The Michigan Education Association that helped elect the state’s first Democratic government trifecta in four decades is blasting “deep cuts” to education the majority Democrat House, Senate, and governor approved in the 2025 budget this week.

“We cannot celebrate all aspects of this budget,” MEA President Chandra Madafferi said in a statement Thursday. “There were deep cuts to categorical funding for school safety and student mental health – cuts that will need to be navigate at the local level to keep our schools safe learning spaces for all students and employees. Our hope is that state lawmakers will return after the summer break to pass a supplemental budget that funds these critical student mental health and safety priorities.”

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“Without additional funding through a supplemental budget,” Madafferi said, “our state risks falling short of providing the quality public education that every student deserves and needs.”

The comments come in response to an $83 billion budget approved by Democrats that’s based largely on recommendations from Gov. Gretchen Whitmer, who praised its passage on Thursday.

“We are once again setting Michigan up for success by making record investments that will benefit everyone across the state without raising taxes by a penny,” Whitmer said.

She contends “this budget puts students first by making historic investments to improve learning outcomes from pre-K through college, so that every child can get a world-class education.”

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Others have a different perspective.

State Rep. David Martin, R-Davison, noted the spending diverts $670 million from teachers’ retirement accounts, cuts school safety and mental health grant funding by more than $300 million, leaving just $26.5 million to help schools fund resource officers, mental health services, and other critical programs that protect kids.

“Gutting school safety and mental health funding is a serious mistake,” Martin said. “All students should feel safe and supported when they’re at school. I want to know what special project the Democrats who crafted this budget think is more important than the health and safety of our kids.”

“Our kids are growing up in a world filled with danger. Students face physical dangers in schools and then go home to face virtual attacks on social media,” said Rep. Donni Steele, R-Orion Township. “Yet, Democrats disregarded the historic struggles our kids are dealing with and decided to strip mental health services and school resource officers anyway.”

Steele noted the budget also cut road funding by 33% compared to fiscal year 2024, despite a recent report from the Michigan Transportation Asset Management Council that found “roads are deteriorating faster than the agencies can repair them” and predicted more than half will be in poor condition by 2035.

While Democrats cut more than $300 million from school safety and student mental health initiatives, they approved more than $334 million in pet projects for lawmakers that includes a $1 million ski jump in Ironwood, $17 million for zoos in Detroit and Lansing, $1.5 million for Jimmy John’s Field in Utica, $1 million for the Lansing Lugnuts baseball stadium, $2 million for Hamtramck’s Negro League Field, $2 million for a Detroit boxing gym, $3.2 million for land on Mackinac Island, and other spending, Bridge Michigan reports.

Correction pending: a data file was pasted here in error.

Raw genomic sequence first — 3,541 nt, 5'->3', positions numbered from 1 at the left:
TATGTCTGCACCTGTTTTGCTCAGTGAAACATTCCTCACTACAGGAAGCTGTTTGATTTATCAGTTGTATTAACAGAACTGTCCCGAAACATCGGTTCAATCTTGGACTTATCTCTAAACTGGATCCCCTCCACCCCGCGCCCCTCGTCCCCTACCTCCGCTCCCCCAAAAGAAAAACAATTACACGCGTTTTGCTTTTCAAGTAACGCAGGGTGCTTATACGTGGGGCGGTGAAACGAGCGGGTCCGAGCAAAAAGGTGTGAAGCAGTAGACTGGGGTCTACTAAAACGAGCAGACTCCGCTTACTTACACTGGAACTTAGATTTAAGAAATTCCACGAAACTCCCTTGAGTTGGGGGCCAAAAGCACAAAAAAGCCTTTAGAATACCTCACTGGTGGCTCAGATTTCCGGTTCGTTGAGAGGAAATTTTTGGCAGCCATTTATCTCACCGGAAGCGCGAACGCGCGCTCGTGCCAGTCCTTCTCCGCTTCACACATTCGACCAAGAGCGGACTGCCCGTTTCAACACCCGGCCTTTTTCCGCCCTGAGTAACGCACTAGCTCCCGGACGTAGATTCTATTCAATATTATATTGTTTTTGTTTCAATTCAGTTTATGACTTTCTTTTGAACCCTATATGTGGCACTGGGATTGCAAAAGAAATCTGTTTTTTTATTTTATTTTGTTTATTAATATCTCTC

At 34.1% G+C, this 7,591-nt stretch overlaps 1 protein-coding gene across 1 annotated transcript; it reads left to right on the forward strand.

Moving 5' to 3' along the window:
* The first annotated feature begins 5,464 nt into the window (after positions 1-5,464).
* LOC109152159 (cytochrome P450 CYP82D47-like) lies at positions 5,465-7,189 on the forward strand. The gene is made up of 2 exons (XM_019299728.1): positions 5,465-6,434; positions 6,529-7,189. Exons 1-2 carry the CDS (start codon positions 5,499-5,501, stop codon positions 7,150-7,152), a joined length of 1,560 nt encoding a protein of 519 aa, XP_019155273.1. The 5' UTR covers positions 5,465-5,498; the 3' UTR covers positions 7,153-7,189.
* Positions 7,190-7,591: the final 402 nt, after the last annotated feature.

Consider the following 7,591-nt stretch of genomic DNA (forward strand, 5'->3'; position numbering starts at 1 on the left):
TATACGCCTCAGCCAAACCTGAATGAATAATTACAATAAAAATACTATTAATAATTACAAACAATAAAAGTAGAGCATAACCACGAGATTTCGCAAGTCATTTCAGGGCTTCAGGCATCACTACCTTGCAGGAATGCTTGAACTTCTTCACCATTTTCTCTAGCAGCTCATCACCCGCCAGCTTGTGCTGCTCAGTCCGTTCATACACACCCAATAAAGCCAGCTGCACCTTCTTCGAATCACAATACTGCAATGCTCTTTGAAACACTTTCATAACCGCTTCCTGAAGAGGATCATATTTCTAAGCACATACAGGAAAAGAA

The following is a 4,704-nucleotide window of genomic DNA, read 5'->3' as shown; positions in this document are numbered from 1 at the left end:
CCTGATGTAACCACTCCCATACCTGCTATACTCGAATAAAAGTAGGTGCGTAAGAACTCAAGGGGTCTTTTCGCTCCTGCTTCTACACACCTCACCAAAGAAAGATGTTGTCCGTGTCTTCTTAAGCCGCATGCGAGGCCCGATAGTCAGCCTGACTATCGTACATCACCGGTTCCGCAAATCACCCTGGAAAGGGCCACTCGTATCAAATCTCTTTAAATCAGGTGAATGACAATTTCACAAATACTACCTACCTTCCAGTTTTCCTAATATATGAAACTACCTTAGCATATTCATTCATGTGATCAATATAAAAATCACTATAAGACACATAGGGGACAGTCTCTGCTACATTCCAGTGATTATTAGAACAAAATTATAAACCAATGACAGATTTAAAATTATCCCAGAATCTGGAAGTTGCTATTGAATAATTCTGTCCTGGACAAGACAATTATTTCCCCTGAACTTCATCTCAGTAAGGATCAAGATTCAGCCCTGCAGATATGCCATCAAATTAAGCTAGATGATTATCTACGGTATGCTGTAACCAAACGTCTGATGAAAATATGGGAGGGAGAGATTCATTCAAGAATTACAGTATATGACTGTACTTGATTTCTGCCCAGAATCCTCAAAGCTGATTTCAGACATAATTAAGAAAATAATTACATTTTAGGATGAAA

Democrats also spent millions on drones, electric vehicle chargers, e-bike incentives, and “free” tampons, while leaving school funding flat.

“This is … the first budget in over a decade that does not include an increase in per-pupil funding. Mental health and student safety were also cut by 90%. These cuts were unnecessary, and it is disheartening to see so much wasteful spending and pet projects take priority over student performance, mental health support and safety,” said Sen. John Damoose, R-Harbor Springs.

The MEA contends the situation “has laid bare a critical issue” involving a “lack of adequate revenues for public education and other critical state priorities,” suggesting lawmakers “must have an honest conversation about state revenues so Michigan can build world-class schools, better roads and infrastructure, safer communities and a stronger economy that works for everyone.”

That position, however, ignores the fact that Whitmer and Democratic allies in the Legislature have spent heavily on education in recent years with little to show for it.

The number of young children not in school, fourth graders not proficient in reading, eighth graders not proficient in math, and high school students not graduating on time, have all increased since Whitmer took office, according to a 2024 Kids Count Data Book recently released by the Annie E. Casey Foundation and Michigan League of Public Policy.

That report followed another in April from U.S. News & World Report that compared the best high schools across the country.

“Michigan ranked 31st in a comparison of states with the highest percentage of top-ranked public high schools, dropping five spots from its ranking last year of 26th when it tied with Kentucky,” according to the report.

Other evidence of the decline in education in the Great Lakes State came from fourth-grade reading scores in the National Assessment for Educational Progress, which plummeted from 32nd nationally in 2019 to 43rd in 2022.